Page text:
Media Release: ON CREATING A CHURCH PEACE TAX FUND

HA Penner(Akron, Pa.; March 26, 2019)   Is now the time to create a “Church Peace Tax Fund?”

That’s the subject of one of the seminars being offered at the MENNOCOM19, the July 2-6, 2019 convention in Kansas City of the Mennonite Church USA.

In response to Jesus’ exhortation to “love your enemies,” (Matthew 5:44), this seminar proposes that the Mennonite Church USA support, enable and equip religious freedom rights as outlined by the U.S. Constitution for those who, because of conscience, are unable to pay taxes that underwrite war and militarism.

Bearing witness to the good news of Jesus Christ in a world involved with endless war in the pursuit of imperial control, the creation of a church peace tax fund would channel conscripted income toward meeting human needs and help to save the planet while providing a faithful testimony to the world regarding Jesus’ way of nonviolence and peace.  In the process, a church peace tax fund would enable and equip conscientious objectors who refuse to pay war taxes.

Conscripted daily to pay taxes that underwrite killing and war making, many U.S. Mennonites are seeking ways to refrain from paying for war.  This plan provides the spiritual resources, human solidarity and material support to enable Mennonites and other people of goodwill to follow the prompting of their Spirit-led consciences and publicly object to paying the taxes that are used to support killing, war making and militarism.

Historic Mennonite statements have called on Mennonites not to pay for war:

  • “In response to global violence, we call the church to . . . be steadfast in our refusal to participate in, train for, pay for, or directly profit from the use of military violence.” – And No One Shall Make Them Afraid: A Mennonite Statement and Study on Violence Adopted by the Mennonite Church General Boards in Denver, Colorado on November 22, 1997

Three years ago, the MCUSA delegate body said:

  • “We remain committed as a church to the belief that participation in war is contrary to the will of God. . . Therefore, the Delegate Assembly of Mennonite Church USA calls affiliated congregations to a renewed emphasis on trusting God and the way of Jesus, not violence, for our security. For this teaching to be effective, it must address our society’s commitment to the moral necessity of violence, our government’s undisclosed purposes in its so-called ‘security efforts,’ and our often-secret sympathies with so-called security operations.” – Faithful Witness Amid Endless War Resolution Passed by the Mennonite Church USA Delegate Assembly at Kansas City, Missouri, July 1, 2015

Historically U.S. Mennonites have supported conscientious objectors with their money:

  • The Historic Peace Churches bore the cost of the maintenance of the Civilian Public Service camps where conscientious objectors did their alternative service.
  • Donations to the Mennonite Church USA and Mennonite Central Committee have since underwritten most of the costs of subsequent Voluntary Service, Pax, Teachers Abroad Programs (TAP) and other church-related alternative service programs.
  • More recently, the Mennonite Church USA established the Student Aid Fund for Nonregistrants (SAFNR) to support students who refused on the basis of conscience to register with the U.S. Selective Service.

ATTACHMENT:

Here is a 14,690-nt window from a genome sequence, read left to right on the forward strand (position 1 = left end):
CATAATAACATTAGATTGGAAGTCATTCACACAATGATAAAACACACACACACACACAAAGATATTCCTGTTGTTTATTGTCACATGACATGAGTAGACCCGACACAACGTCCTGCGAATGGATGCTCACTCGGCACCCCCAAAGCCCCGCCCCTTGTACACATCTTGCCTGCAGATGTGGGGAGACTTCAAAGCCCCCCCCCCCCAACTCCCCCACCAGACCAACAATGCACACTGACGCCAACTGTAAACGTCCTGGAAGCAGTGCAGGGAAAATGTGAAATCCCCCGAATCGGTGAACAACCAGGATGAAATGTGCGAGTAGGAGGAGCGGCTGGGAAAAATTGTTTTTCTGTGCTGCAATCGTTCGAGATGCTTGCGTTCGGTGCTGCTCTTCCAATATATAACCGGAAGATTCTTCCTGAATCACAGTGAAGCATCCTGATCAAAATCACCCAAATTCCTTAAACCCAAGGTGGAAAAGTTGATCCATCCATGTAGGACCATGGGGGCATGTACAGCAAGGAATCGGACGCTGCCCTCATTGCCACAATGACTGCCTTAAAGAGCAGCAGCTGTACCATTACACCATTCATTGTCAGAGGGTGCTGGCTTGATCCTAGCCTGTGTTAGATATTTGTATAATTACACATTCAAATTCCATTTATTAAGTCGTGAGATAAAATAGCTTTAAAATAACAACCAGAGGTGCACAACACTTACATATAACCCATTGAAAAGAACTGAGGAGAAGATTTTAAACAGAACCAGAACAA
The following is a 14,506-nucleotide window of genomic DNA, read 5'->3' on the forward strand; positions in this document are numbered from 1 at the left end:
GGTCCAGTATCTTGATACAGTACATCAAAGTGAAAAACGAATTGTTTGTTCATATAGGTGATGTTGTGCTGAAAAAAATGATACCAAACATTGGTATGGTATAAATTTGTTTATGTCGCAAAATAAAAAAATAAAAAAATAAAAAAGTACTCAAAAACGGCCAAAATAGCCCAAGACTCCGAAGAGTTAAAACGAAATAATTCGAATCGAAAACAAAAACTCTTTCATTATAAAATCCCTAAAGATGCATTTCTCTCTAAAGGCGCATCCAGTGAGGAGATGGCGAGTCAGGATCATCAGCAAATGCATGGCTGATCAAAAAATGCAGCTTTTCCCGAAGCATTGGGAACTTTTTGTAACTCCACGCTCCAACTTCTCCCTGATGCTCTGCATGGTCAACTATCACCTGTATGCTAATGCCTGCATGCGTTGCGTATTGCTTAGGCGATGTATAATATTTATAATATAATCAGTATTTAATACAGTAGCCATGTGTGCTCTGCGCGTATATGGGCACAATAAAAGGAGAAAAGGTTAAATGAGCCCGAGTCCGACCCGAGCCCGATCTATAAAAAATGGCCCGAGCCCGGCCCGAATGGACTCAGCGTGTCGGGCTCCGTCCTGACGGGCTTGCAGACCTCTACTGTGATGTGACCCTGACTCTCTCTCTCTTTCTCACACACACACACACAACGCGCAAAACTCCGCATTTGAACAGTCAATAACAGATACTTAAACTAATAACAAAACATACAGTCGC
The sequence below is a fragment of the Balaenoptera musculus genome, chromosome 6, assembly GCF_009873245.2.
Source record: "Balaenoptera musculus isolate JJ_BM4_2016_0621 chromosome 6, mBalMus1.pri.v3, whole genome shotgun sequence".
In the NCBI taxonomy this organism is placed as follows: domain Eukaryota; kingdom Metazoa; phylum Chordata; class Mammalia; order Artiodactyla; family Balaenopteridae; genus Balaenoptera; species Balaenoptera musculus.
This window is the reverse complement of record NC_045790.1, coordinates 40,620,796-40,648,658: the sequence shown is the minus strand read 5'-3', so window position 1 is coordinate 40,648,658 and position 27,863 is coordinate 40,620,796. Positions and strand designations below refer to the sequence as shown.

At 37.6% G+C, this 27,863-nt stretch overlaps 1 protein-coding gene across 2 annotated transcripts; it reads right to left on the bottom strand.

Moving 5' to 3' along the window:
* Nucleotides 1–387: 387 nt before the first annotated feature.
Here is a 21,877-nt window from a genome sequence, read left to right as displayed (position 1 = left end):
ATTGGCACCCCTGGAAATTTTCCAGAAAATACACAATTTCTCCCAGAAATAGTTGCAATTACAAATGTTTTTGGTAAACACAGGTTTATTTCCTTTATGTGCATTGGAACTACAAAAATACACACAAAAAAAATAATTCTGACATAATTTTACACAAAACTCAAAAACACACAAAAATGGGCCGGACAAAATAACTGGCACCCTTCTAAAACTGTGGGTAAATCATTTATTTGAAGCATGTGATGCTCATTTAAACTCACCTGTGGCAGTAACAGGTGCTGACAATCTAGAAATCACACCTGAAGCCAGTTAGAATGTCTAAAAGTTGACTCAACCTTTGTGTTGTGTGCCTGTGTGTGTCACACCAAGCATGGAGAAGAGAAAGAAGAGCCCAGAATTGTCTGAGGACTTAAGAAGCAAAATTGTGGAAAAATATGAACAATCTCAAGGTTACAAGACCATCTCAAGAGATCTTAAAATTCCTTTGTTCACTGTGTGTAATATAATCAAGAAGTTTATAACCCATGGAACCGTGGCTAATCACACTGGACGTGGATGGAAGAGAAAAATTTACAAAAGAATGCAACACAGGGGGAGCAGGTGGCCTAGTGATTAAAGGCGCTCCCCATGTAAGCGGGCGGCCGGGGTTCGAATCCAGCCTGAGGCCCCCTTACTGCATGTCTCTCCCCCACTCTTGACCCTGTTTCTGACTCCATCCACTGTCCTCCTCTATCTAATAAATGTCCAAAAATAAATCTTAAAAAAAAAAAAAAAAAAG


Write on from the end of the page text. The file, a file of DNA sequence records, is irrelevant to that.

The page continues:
We fail in our Christian calling if we only celebrate this legacy of witness and do not act during the current era of perpetual war, when our national government conscripts our money, not our bodies, and spends as much on military force as the next seven countries combined–$716 billion  during FY2019!

By creating a Church Peace Tax Fund, Mennonite Church USA will

  1. Provide a way to redirect resources from war to problem solving programs                     —which are a realistic path to peace (war is not a realistic path to peace).
  2. Support individuals and their families who experience material loss as a                         result of their refusal to pay all of or a portion of federal tax assessments               allocated to present or past military purposes.
  3. Underwrite peace education and action in the church.
  4. Provide a model for doing what the U.S. government has been unable or unwilling to               do through the proposed Religious Freedom Peace Tax Fund Act.

The “Church Peace Tax Fund” will be funded by designated contributions received from individuals and local participating congregations.  For record-keeping purposes via a mutual Memorandum of Understanding, donors will share with their local congregation whether their donation is a portion of the federal government’s income tax assessment attributable to war which is being redirected from war making to problem solving.

This endeavor has potential to capture the attention of the public, governments and those involved in the manufacturing and sale of armaments, both in the U.S. and around the world, where it will likely be perceived as a challenge to exorbitant military spending.  (Efforts to overcome slavery 150 years ago likewise challenged the “system!”)

In the process, might it be possible that many persons around the globe will become interested in this faithful peace-making pursuit of modern-day Anabaptists?

Prepared by H.A. Penner and John Stoner

March 26, 2019

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